"There's too much vapid pablum on the radio, too much airheaded, cliched junk that doesn 't mean anything. There's very little that grownups and thinking people can relate to out there these days."
In commenting on the music industry in general, Henley said.
As everyone knows, the music industry today is going through some serious changes. It's not in very good shape. The business as we have known it, has been forever changed by the advent of the digital age. Copyrighted works are being stolen, right and left, on the Internet and this is killing the industry. The Internet is basically destroying Copyrights altogether and, apparently there isn't much to be done about it. Congress is siding witht the digital companies for the sake of commerce, and intellectual property is the big loser in this game.
I'm just thankful that I'm not just starting out in the business now because the traditional income streams are all drying up. Soon, touring may be the only means of real income for a musician and so those acts who can't deliver a great live performance will be in trouble. The public needs to understand that internet priracy doesn't just affect rich rock stars or the people that they see on televison all the time. It takes the biggest toll on the little guys, the songwriters in Nashville who only write for a living and don't perform. The people who have second jobs just so they can crank out a song or two every month. It also affects the roadies and the truck drivers and the people who work at the CD pressing plants and the retail outlets. The collapse of the record industry will have a ripple effect that is wider and more far-reaching than most people can imagine. They say that in four or five years, the CD will disappear and that we will get our music via some kind of elctronic, digital device. I lament the day that I will not have something I can hold in hands. When I was a kid I was always fascinated by the covers of the vinyl albums and I read every word of the liner notes When all that got shrunk down to CD size is was disappointing, but at least there was something to look at, something to hold and to read. If the CD does disappear, I think that the whole experience of listening to music will be diminished, but maybe other people don't see it that way, I don't know.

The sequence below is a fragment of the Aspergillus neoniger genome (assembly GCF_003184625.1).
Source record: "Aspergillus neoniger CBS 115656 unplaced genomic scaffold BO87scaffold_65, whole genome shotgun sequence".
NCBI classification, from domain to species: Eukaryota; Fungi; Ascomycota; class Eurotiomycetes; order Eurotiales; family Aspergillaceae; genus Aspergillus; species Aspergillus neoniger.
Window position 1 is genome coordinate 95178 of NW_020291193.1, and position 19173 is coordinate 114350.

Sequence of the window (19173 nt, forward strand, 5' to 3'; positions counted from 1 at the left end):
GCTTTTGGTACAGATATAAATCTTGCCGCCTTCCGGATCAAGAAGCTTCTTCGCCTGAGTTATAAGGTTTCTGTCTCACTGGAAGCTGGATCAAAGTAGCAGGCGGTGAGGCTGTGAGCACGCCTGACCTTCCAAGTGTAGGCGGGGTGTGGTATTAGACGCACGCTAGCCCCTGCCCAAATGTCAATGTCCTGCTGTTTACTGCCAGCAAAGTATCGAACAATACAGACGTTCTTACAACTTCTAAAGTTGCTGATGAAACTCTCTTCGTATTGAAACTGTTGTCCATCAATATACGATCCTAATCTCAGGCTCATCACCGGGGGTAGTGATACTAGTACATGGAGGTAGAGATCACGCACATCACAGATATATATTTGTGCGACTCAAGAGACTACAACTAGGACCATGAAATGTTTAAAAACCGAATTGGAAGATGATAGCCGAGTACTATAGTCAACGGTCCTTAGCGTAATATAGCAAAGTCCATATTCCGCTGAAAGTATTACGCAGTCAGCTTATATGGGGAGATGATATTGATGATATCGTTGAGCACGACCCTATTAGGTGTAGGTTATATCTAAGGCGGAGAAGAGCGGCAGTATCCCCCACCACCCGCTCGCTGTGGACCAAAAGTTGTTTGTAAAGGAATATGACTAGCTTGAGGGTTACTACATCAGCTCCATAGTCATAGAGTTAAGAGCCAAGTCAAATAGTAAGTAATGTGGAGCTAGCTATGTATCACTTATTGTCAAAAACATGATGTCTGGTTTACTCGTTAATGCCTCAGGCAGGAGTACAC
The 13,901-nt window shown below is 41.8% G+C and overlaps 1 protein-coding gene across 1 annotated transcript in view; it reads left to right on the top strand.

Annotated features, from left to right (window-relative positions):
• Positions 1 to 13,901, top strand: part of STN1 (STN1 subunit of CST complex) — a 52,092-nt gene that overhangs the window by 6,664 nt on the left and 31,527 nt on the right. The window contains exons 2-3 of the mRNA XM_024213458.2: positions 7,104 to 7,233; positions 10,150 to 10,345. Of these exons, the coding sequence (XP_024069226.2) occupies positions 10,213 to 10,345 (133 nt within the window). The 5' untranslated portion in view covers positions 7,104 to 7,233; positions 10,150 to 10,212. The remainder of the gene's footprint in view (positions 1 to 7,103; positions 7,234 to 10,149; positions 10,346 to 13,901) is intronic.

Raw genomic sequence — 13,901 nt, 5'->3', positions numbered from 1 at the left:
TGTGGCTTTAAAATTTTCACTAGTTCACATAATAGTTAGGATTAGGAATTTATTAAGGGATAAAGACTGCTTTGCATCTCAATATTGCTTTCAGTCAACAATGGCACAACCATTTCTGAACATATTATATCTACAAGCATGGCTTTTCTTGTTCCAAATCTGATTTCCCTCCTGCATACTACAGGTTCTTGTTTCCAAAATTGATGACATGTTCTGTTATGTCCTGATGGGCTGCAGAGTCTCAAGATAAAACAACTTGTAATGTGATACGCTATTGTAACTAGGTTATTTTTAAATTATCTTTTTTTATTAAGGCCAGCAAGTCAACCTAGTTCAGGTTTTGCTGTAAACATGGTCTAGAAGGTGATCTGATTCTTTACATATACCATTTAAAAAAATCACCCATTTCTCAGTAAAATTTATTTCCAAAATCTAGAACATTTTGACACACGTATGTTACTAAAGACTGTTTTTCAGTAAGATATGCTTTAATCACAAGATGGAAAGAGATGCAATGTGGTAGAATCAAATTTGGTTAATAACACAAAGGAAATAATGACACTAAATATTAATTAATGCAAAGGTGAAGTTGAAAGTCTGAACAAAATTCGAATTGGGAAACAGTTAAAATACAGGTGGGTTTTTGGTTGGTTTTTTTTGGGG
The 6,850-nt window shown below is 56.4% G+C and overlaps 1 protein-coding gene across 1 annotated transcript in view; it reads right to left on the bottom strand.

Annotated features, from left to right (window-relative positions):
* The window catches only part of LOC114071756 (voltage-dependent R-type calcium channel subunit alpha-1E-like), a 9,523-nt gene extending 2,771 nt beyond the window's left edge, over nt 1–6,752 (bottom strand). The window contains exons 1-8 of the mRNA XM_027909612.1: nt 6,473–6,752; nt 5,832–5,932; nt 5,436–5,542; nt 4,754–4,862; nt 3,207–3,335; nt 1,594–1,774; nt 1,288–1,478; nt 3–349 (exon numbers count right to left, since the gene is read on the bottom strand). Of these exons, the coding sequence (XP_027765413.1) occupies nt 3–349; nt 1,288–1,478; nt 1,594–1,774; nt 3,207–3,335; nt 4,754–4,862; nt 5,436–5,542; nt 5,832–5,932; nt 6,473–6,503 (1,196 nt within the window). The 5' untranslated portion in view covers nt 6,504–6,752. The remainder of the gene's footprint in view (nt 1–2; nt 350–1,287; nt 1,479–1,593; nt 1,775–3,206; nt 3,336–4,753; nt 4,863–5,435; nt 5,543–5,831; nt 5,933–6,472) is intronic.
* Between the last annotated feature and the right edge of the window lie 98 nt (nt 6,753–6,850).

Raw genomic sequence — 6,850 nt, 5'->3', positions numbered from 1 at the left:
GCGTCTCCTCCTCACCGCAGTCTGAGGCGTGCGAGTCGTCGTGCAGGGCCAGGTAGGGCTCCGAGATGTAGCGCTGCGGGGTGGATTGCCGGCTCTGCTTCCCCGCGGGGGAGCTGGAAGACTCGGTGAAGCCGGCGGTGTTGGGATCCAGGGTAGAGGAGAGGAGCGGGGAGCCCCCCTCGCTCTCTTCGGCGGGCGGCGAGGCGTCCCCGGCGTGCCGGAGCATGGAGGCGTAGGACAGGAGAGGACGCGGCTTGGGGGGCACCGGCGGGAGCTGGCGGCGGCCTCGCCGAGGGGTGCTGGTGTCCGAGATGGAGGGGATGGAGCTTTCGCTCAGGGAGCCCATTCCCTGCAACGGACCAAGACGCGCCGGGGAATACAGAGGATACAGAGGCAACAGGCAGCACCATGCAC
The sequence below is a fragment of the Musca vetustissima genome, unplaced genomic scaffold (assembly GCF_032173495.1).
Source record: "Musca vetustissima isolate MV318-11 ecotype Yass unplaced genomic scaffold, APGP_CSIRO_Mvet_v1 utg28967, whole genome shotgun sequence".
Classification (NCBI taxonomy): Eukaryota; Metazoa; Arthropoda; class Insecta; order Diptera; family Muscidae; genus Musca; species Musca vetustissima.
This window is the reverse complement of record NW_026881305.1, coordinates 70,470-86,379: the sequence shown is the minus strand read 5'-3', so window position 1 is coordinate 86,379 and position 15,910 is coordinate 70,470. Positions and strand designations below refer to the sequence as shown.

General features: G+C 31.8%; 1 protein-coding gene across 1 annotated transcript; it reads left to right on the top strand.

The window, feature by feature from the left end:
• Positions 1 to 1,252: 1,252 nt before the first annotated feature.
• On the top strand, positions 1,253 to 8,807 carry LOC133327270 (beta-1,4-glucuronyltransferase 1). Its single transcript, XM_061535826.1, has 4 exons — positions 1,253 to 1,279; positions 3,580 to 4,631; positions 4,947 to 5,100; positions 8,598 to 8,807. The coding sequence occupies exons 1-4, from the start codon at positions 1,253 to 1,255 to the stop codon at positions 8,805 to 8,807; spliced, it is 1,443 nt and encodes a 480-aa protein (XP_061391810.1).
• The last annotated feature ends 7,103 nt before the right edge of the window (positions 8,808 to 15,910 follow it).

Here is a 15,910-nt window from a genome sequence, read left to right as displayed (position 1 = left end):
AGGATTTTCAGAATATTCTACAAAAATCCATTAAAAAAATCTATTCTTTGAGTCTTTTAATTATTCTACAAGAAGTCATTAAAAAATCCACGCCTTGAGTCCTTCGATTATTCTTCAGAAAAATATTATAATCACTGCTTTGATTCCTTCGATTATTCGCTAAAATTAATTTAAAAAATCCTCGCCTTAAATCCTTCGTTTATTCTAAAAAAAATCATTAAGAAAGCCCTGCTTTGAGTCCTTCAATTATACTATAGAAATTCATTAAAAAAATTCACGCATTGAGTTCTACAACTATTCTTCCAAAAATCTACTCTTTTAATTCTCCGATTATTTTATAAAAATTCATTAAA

In any case, this is another reason we decided to go with Wal-Mart and Sam's Club. We knew that we had millions of good, honest, hard-working fans out thee who would want to go and get this CD-and we were right. We are extremely grateful for all of our fans and we consider ourselves to truly fortunate and blessed. Without them, we wouldn't be here. They are the reason we continue to do what we do. That's the bottom line."
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